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Hey team.

In this Google CS First sports activity you will build an all-star passing drill while you learn about the computer science concept called sensing.

Sensing in computer science is when the computer takes in information then uses it to make decisions.

This is just like what you do in real life.

People find out about the world by collecting information through there senses.

Then they react and make decisions based on that information.

When you feel a hot stove you pull your hand away.

If you hear the music of an ice cream truck you run towards it.

I know I would.

Computers and robots also sense things in the world around them and react to what they detect.

Each year, students and researchers gather at an even called RoboCup to play soccer with robots.

To play soccer, the robots have to sense the locations of their teammates, the ball, and the goal, and then react accordingly.

Check out this video that shows a member of one of the RoboCup teams, the SpelBots, demonstrating how their robot finds and moves towards a ball.

So the robot is tracking the ball and walking towards it.

As you can see its head moves when the ball moves to be able to track it.

And it moves backwards so that it can be in its range of vision, and then it moves forwards when it gets to a certain point to know to walk towards the ball.

And this is very helpful in our RoboCup competition because, as we've said, the goal of the competition is to play soccer, and essentially, we would like to beat the world champions by 2050, so that's basically the research portion of us studying and trying to see what we can do to better enhance the robots to play soccer as best as possible.

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In 2009, the SpelBots tied for first place in the RoboCup Humanoid Soccer Championship.

What researchers learn in RoboCup helps them to build other machines that better sense the world around them.

The vehicle should be able to navigate the track autonomously, so a robotic driver at work, and then it comes to a stop.

The same computer science concepts practiced in RoboCup are also used in the self-driving car.

RoboCup robots need to sense the ball, goal posts, and react to the other players.

The self-driving car senses and reacts to the road, stoplights, and pedestrians.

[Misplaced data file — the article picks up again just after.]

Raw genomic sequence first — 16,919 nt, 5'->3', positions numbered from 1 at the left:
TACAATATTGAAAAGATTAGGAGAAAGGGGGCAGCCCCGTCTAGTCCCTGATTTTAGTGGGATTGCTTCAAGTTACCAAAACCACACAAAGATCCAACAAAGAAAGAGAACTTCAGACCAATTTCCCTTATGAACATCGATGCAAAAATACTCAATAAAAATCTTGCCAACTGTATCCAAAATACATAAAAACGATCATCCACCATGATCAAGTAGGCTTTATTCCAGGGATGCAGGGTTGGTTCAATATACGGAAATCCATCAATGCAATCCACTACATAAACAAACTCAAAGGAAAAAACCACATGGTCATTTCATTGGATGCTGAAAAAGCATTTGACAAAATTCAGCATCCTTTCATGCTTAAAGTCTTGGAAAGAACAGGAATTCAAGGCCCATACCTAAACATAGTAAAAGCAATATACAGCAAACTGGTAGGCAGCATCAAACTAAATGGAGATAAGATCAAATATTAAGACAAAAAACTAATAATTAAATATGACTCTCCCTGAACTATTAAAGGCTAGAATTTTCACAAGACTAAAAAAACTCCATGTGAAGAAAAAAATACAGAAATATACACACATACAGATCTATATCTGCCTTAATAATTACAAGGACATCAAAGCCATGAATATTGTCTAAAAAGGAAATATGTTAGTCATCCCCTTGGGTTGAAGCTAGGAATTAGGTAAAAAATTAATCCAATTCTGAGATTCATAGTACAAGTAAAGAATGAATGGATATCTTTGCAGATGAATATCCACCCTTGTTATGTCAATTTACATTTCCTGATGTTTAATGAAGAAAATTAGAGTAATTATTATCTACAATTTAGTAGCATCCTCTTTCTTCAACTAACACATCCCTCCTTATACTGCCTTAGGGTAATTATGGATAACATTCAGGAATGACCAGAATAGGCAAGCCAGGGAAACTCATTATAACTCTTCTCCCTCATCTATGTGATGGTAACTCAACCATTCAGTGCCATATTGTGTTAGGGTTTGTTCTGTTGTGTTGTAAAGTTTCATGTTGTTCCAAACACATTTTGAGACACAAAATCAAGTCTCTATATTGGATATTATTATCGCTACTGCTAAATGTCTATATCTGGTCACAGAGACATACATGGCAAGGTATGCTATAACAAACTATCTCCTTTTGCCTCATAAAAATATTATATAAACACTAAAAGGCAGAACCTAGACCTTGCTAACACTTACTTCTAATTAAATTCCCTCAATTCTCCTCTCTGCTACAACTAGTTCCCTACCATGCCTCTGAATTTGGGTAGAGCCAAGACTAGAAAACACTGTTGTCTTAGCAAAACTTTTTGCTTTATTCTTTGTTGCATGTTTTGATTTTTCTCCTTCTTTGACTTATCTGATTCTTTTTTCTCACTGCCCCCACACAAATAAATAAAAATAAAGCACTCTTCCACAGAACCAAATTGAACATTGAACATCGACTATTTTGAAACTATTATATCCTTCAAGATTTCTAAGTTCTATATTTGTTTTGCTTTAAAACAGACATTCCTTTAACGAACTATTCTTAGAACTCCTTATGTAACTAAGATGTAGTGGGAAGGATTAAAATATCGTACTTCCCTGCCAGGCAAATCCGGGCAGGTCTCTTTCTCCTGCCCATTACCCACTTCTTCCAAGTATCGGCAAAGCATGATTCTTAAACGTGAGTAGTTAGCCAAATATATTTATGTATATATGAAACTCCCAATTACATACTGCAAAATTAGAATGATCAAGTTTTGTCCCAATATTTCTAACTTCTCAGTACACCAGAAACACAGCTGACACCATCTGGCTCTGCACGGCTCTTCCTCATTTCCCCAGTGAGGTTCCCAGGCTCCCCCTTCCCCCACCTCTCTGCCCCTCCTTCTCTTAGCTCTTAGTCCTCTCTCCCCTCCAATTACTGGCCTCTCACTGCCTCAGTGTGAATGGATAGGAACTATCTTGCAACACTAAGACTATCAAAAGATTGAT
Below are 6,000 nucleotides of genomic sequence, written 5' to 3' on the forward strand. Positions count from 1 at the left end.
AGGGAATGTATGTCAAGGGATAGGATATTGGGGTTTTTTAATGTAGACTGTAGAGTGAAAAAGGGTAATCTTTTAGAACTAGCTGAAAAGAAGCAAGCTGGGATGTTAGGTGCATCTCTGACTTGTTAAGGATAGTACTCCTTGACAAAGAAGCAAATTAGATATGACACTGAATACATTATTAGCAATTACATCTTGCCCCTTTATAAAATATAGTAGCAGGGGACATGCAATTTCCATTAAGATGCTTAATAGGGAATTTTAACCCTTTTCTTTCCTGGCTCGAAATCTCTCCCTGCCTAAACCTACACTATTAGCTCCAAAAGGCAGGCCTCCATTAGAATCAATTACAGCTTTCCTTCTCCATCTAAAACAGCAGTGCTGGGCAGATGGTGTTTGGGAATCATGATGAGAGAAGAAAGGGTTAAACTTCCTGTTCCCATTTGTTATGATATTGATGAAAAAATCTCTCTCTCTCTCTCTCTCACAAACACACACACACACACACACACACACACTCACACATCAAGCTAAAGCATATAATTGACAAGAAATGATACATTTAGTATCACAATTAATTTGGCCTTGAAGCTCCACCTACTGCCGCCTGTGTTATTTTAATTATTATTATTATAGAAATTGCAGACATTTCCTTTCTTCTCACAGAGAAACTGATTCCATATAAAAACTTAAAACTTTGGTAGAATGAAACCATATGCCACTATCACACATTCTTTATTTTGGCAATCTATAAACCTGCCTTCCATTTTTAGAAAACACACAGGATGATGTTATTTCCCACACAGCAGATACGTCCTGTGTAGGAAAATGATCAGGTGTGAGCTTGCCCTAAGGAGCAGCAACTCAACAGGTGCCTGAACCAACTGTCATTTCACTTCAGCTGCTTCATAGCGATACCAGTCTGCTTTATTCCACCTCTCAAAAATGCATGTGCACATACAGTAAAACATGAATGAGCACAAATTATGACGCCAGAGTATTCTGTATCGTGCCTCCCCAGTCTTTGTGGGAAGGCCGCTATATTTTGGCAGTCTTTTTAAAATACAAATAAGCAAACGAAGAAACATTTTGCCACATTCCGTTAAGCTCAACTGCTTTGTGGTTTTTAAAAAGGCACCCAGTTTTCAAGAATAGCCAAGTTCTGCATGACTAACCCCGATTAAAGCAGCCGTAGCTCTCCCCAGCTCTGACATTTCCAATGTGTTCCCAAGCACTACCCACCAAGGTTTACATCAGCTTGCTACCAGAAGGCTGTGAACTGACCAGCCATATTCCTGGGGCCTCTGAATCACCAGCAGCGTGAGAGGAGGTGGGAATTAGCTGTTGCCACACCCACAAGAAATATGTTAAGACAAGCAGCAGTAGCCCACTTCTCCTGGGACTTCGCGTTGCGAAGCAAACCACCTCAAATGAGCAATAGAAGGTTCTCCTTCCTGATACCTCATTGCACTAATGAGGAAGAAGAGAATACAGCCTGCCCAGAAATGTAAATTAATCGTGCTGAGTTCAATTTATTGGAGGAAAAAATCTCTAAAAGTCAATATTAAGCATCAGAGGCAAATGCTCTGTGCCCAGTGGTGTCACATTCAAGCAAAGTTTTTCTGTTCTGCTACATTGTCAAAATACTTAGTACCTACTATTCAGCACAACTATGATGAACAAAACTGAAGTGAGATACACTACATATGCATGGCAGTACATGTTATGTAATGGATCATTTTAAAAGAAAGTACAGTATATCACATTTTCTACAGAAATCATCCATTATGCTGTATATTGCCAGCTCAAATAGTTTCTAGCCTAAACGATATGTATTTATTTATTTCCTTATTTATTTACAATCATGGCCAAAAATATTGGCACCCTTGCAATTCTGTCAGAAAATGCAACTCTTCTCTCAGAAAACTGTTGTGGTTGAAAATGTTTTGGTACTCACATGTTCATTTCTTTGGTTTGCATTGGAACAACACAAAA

In the future, self-driving cars may help blind people get around and reduce the risk of automobile fatalities.

The sensing ability computer scientists like you will give them will help improve and save lives.

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You lose your timing in life.

Everything takes you much longer.

There are some places that you cannot go.

There are some things that you really cannot do.

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Where this would change my life is to give me the independence and the flexibility to go the places I both want to go and need to go when I need to do those things.

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In this activity, you'll program a project to sense when buttons on the keyboard are pressed, when sprites touch each other, and when the sprites touch the edge of the screen.

The starter project gives you a passer, receiver, and a ball or puck.

Choose one of these four starter projects: soccer, (ball hits net)

basketball, (ball dribbles)

football, (players tackle)

or hockey. (stick hits puck)

Click on the starter project link for the sport of your choice, and sign in to Scratch.

Click Remix.

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(bell dings)


Open the starter project.
  • "Silhouette hand" by SimonWaldherr ( -- Licensed by Creative Commons Attribution 3.0 Unported (
  • "Snobots RoboCup Qualification 2014" by Chris I-B ( -- Licensed by Creative Commons Attribution 3.0 Unported ( -- Video trimmed to needed length, audio removed
  • "SpelBots: A Program Overview" by Spelman College ( -- Licensed by Creative Commons Attribution 3.0 Unported ( -- Video trimmed to needed length
  • "Walking Robot LAURON V - Search and Rescue" by FZIchannel ( -- Licensed by Creative Commons Attribution 3.0 Unported ( -- Video trimmed to needed length, audio removed